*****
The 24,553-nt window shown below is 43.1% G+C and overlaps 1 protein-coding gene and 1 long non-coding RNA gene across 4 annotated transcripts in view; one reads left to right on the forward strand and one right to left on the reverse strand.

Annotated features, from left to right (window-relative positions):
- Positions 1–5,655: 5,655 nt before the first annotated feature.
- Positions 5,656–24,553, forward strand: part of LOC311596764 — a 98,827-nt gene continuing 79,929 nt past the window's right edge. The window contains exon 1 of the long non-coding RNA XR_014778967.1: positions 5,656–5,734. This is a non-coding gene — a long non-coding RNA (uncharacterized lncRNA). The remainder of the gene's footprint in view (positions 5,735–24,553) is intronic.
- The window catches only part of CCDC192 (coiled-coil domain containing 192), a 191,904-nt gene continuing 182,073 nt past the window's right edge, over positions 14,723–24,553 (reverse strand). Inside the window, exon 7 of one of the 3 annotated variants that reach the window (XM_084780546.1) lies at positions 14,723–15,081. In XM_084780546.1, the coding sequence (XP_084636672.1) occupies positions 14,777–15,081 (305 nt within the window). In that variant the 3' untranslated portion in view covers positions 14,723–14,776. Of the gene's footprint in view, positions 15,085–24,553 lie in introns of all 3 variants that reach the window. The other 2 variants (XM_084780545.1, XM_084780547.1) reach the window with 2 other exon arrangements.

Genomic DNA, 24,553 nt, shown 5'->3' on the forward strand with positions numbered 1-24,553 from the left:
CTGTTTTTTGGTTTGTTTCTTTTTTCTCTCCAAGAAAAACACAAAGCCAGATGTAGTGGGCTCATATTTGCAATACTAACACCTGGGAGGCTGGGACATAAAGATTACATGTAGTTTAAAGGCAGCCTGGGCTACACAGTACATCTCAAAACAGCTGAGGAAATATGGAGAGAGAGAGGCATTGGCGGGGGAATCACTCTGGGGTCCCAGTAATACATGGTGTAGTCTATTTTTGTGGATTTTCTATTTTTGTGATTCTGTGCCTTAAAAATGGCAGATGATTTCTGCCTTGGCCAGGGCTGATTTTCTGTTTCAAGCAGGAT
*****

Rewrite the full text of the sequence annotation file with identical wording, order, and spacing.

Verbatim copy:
The 24,553-nt window shown below is 43.1% G+C and overlaps 1 protein-coding gene and 1 long non-coding RNA gene across 4 annotated transcripts in view; one reads left to right on the forward strand and one right to left on the reverse strand.

Annotated features, from left to right (window-relative positions):
- Positions 1–5,655: 5,655 nt before the first annotated feature.
- Positions 5,656–24,553, forward strand: part of LOC311596764 — a 98,827-nt gene continuing 79,929 nt past the window's right edge. The window contains exon 1 of the long non-coding RNA XR_014778967.1: positions 5,656–5,734. This is a non-coding gene — a long non-coding RNA (uncharacterized lncRNA). The remainder of the gene's footprint in view (positions 5,735–24,553) is intronic.
- The window catches only part of CCDC192 (coiled-coil domain containing 192), a 191,904-nt gene continuing 182,073 nt past the window's right edge, over positions 14,723–24,553 (reverse strand). Inside the window, exon 7 of one of the 3 annotated variants that reach the window (XM_084780546.1) lies at positions 14,723–15,081. In XM_084780546.1, the coding sequence (XP_084636672.1) occupies positions 14,777–15,081 (305 nt within the window). In that variant the 3' untranslated portion in view covers positions 14,723–14,776. Of the gene's footprint in view, positions 15,085–24,553 lie in introns of all 3 variants that reach the window. The other 2 variants (XM_084780545.1, XM_084780547.1) reach the window with 2 other exon arrangements.

Genomic DNA, 24,553 nt, shown 5'->3' on the forward strand with positions numbered 1-24,553 from the left:
CTGTTTTTTGGTTTGTTTCTTTTTTCTCTCCAAGAAAAACACAAAGCCAGATGTAGTGGGCTCATATTTGCAATACTAACACCTGGGAGGCTGGGACATAAAGATTACATGTAGTTTAAAGGCAGCCTGGGCTACACAGTACATCTCAAAACAGCTGAGGAAATATGGAGAGAGAGAGGCATTGGCGGGGGAATCACTCTGGGGTCCCAGTAATACATGGTGTAGTCTATTTTTGTGGATTTTCTATTTTTGTGATTCTGTGCCTTAAAAATGGCAGATGATTTCTGCCTTGGCCAGGGCTGATTTTCTGTTTCAAGCAGGAT